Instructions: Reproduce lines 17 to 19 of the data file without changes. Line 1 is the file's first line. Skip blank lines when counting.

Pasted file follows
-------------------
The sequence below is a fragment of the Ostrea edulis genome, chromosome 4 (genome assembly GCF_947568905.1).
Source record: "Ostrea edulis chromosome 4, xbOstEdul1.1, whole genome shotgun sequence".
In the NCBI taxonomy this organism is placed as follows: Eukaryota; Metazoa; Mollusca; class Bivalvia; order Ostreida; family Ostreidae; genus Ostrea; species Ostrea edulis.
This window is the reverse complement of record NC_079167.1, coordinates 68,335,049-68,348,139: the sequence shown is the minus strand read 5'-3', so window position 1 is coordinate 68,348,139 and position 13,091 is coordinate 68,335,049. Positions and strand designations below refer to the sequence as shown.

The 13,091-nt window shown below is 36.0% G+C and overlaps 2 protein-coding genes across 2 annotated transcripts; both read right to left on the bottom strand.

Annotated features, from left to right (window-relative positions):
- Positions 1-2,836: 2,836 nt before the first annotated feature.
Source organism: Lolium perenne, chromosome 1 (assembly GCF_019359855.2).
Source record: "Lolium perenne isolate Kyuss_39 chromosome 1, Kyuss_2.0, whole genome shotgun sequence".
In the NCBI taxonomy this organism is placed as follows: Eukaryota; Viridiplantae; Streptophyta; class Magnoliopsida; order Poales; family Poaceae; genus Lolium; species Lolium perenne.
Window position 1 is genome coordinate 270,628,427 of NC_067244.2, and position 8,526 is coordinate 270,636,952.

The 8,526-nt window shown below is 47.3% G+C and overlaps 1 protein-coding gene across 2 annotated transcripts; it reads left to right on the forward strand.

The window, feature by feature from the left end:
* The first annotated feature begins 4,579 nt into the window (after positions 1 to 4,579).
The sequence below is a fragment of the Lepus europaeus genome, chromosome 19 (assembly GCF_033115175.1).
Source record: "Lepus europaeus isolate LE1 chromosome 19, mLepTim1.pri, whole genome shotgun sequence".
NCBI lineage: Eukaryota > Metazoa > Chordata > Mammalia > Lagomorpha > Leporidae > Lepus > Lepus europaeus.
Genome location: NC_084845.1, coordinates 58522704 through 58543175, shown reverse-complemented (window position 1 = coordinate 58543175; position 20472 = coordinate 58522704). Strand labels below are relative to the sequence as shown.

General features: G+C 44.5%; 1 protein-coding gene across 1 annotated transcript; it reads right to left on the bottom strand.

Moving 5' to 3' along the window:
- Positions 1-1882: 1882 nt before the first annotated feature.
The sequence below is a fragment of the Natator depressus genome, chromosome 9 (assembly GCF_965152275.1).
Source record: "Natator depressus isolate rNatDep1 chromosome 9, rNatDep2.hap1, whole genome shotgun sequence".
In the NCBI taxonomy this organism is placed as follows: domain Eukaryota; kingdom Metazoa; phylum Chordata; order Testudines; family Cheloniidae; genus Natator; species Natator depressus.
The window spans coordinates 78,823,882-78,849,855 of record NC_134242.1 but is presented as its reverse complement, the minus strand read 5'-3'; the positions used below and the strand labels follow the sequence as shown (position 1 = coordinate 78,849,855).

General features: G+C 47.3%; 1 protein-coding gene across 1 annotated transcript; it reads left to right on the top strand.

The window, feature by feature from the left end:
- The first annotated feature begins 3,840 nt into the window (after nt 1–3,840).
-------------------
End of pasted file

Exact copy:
NCBI lineage: Eukaryota > Metazoa > Chordata > Mammalia > Lagomorpha > Leporidae > Lepus > Lepus europaeus.
Genome location: NC_084845.1, coordinates 58522704 through 58543175, shown reverse-complemented (window position 1 = coordinate 58543175; position 20472 = coordinate 58522704). Strand labels below are relative to the sequence as shown.

General features: G+C 44.5%; 1 protein-coding gene across 1 annotated transcript; it reads right to left on the bottom strand.